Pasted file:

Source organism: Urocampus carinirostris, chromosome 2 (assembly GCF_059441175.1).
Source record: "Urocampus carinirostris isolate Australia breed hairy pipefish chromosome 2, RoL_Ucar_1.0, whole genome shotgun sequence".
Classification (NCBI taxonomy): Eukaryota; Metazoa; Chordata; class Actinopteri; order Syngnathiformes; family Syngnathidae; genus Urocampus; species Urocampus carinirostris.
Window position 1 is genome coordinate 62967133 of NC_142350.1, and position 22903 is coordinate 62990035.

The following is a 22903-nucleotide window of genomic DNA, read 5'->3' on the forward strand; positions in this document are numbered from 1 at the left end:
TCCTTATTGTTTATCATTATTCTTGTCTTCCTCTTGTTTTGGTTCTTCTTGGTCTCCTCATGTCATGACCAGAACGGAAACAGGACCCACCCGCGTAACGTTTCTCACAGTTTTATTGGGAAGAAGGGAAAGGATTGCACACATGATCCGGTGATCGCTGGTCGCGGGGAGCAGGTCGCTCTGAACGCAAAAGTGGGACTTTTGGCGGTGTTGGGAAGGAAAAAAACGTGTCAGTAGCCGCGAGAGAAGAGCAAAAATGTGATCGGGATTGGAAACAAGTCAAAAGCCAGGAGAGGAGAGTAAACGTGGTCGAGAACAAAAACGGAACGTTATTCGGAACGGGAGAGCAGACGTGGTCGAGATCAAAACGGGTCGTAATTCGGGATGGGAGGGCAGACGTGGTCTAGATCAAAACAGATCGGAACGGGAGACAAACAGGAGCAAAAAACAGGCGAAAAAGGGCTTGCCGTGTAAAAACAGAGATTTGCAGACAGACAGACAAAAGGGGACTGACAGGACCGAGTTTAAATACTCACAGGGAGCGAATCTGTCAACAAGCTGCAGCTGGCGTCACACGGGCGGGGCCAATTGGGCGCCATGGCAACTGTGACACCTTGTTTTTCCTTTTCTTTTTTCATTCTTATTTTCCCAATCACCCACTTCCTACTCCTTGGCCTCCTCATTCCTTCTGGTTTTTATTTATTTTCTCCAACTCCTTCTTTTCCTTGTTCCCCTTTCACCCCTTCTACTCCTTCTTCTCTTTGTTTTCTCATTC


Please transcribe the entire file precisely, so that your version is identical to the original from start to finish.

Source organism: Urocampus carinirostris, chromosome 2 (assembly GCF_059441175.1).
Source record: "Urocampus carinirostris isolate Australia breed hairy pipefish chromosome 2, RoL_Ucar_1.0, whole genome shotgun sequence".
Classification (NCBI taxonomy): Eukaryota; Metazoa; Chordata; class Actinopteri; order Syngnathiformes; family Syngnathidae; genus Urocampus; species Urocampus carinirostris.
Window position 1 is genome coordinate 62967133 of NC_142350.1, and position 22903 is coordinate 62990035.

The following is a 22903-nucleotide window of genomic DNA, read 5'->3' on the forward strand; positions in this document are numbered from 1 at the left end:
TCCTTATTGTTTATCATTATTCTTGTCTTCCTCTTGTTTTGGTTCTTCTTGGTCTCCTCATGTCATGACCAGAACGGAAACAGGACCCACCCGCGTAACGTTTCTCACAGTTTTATTGGGAAGAAGGGAAAGGATTGCACACATGATCCGGTGATCGCTGGTCGCGGGGAGCAGGTCGCTCTGAACGCAAAAGTGGGACTTTTGGCGGTGTTGGGAAGGAAAAAAACGTGTCAGTAGCCGCGAGAGAAGAGCAAAAATGTGATCGGGATTGGAAACAAGTCAAAAGCCAGGAGAGGAGAGTAAACGTGGTCGAGAACAAAAACGGAACGTTATTCGGAACGGGAGAGCAGACGTGGTCGAGATCAAAACGGGTCGTAATTCGGGATGGGAGGGCAGACGTGGTCTAGATCAAAACAGATCGGAACGGGAGACAAACAGGAGCAAAAAACAGGCGAAAAAGGGCTTGCCGTGTAAAAACAGAGATTTGCAGACAGACAGACAAAAGGGGACTGACAGGACCGAGTTTAAATACTCACAGGGAGCGAATCTGTCAACAAGCTGCAGCTGGCGTCACACGGGCGGGGCCAATTGGGCGCCATGGCAACTGTGACACCTTGTTTTTCCTTTTCTTTTTTCATTCTTATTTTCCCAATCACCCACTTCCTACTCCTTGGCCTCCTCATTCCTTCTGGTTTTTATTTATTTTCTCCAACTCCTTCTTTTCCTTGTTCCCCTTTCACCCCTTCTACTCCTTCTTCTCTTTGTTTTCTCATTC